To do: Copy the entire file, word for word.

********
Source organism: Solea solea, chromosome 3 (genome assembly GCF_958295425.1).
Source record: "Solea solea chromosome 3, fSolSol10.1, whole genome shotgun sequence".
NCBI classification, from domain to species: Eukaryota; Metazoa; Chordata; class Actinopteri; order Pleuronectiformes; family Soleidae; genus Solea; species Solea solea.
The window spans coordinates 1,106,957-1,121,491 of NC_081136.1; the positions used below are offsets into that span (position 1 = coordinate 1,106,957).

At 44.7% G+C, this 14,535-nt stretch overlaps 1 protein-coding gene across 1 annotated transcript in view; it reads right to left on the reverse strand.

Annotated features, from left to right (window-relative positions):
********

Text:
Source organism: Solea solea, chromosome 3 (genome assembly GCF_958295425.1).
Source record: "Solea solea chromosome 3, fSolSol10.1, whole genome shotgun sequence".
NCBI classification, from domain to species: Eukaryota; Metazoa; Chordata; class Actinopteri; order Pleuronectiformes; family Soleidae; genus Solea; species Solea solea.
The window spans coordinates 1,106,957-1,121,491 of NC_081136.1; the positions used below are offsets into that span (position 1 = coordinate 1,106,957).

At 44.7% G+C, this 14,535-nt stretch overlaps 1 protein-coding gene across 1 annotated transcript in view; it reads right to left on the reverse strand.

Annotated features, from left to right (window-relative positions):